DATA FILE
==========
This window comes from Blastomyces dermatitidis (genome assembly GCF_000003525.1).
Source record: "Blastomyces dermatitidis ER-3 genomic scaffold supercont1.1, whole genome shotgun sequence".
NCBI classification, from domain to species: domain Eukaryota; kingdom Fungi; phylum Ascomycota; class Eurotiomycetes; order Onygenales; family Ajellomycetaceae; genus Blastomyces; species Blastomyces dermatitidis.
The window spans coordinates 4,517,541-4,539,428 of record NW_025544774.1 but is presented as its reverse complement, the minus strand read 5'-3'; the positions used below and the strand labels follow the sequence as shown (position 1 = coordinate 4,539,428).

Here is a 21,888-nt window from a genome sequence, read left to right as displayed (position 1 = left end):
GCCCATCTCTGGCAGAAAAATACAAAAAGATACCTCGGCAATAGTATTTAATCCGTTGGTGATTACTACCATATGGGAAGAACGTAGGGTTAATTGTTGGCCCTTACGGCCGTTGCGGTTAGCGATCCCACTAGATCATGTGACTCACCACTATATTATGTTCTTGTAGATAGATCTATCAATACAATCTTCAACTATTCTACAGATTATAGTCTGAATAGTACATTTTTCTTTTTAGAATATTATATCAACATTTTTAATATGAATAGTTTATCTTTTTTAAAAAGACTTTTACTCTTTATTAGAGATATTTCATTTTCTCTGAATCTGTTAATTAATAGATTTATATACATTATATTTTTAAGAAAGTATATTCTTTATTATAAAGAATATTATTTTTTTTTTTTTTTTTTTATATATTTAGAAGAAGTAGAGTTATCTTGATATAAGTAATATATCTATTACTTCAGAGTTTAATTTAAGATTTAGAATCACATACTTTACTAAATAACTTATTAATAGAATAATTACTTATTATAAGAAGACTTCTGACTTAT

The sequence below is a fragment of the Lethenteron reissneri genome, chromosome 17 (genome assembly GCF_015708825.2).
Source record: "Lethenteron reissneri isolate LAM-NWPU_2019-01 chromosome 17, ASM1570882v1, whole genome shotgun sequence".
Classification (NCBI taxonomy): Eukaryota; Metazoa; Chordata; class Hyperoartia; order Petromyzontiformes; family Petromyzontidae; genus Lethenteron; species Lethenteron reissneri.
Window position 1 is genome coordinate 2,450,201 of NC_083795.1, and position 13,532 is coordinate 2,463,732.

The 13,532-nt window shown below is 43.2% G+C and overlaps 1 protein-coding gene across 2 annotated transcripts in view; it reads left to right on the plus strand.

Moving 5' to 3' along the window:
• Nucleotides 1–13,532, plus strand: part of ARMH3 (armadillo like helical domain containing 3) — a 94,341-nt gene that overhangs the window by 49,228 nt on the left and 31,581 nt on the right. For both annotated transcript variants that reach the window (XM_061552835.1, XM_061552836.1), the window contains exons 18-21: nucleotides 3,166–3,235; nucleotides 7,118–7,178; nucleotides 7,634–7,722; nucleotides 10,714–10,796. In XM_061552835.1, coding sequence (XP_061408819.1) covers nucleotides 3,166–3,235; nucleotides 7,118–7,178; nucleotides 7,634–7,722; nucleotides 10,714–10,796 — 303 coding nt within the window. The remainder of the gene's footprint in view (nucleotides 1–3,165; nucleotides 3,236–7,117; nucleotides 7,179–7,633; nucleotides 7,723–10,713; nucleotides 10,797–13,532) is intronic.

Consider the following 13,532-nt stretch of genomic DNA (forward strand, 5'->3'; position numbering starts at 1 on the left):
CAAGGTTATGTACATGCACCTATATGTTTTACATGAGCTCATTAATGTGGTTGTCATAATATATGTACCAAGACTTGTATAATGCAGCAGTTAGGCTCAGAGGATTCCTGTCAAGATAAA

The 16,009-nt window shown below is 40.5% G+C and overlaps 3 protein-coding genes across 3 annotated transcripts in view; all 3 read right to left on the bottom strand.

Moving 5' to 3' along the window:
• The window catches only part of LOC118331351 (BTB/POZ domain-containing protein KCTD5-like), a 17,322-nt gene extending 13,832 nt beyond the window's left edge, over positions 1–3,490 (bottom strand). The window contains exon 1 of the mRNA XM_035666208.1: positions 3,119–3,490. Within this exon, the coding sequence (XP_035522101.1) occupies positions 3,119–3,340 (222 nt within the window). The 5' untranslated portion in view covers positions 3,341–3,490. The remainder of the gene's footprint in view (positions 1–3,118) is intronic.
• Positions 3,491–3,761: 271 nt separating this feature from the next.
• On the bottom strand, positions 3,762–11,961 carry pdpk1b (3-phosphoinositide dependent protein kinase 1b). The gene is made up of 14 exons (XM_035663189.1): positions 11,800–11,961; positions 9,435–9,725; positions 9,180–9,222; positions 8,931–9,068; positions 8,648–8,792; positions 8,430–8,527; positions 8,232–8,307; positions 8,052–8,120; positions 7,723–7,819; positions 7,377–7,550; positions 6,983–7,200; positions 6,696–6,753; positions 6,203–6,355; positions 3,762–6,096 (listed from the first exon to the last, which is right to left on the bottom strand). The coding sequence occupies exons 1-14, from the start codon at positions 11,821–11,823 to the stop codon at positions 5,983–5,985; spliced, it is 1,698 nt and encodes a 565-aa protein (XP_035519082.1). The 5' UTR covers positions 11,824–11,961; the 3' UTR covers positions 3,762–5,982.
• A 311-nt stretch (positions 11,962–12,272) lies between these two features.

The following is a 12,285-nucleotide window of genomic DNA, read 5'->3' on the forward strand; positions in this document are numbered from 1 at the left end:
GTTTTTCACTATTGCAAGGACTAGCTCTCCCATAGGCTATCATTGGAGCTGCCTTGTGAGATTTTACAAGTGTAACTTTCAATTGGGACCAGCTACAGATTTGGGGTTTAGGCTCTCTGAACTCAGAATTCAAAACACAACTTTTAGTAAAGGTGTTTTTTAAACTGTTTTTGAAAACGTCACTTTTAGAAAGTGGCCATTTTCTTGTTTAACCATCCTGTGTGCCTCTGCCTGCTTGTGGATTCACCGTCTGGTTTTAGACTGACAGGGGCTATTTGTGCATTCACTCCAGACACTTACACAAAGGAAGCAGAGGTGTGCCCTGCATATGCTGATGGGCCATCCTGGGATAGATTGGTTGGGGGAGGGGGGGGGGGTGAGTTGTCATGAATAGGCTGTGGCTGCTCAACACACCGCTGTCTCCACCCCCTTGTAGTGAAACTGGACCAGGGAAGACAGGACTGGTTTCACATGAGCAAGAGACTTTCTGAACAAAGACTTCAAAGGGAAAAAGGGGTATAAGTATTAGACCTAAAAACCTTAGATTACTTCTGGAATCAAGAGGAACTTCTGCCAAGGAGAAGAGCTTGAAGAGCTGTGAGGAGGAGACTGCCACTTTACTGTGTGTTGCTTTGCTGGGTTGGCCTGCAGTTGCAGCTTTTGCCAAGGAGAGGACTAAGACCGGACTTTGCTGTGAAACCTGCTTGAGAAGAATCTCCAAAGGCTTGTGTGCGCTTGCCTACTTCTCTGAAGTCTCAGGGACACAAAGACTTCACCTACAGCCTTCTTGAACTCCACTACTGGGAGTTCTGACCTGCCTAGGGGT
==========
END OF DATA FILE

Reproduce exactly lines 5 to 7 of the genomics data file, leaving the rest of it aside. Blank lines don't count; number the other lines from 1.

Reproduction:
Here is a 21,888-nt window from a genome sequence, read left to right as displayed (position 1 = left end):
GCCCATCTCTGGCAGAAAAATACAAAAAGATACCTCGGCAATAGTATTTAATCCGTTGGTGATTACTACCATATGGGAAGAACGTAGGGTTAATTGTTGGCCCTTACGGCCGTTGCGGTTAGCGATCCCACTAGATCATGTGACTCACCACTATATTATGTTCTTGTAGATAGATCTATCAATACAATCTTCAACTATTCTACAGATTATAGTCTGAATAGTACATTTTTCTTTTTAGAATATTATATCAACATTTTTAATATGAATAGTTTATCTTTTTTAAAAAGACTTTTACTCTTTATTAGAGATATTTCATTTTCTCTGAATCTGTTAATTAATAGATTTATATACATTATATTTTTAAGAAAGTATATTCTTTATTATAAAGAATATTATTTTTTTTTTTTTTTTTTTATATATTTAGAAGAAGTAGAGTTATCTTGATATAAGTAATATATCTATTACTTCAGAGTTTAATTTAAGATTTAGAATCACATACTTTACTAAATAACTTATTAATAGAATAATTACTTATTATAAGAAGACTTCTGACTTAT

The sequence below is a fragment of the Lethenteron reissneri genome, chromosome 17 (genome assembly GCF_015708825.2).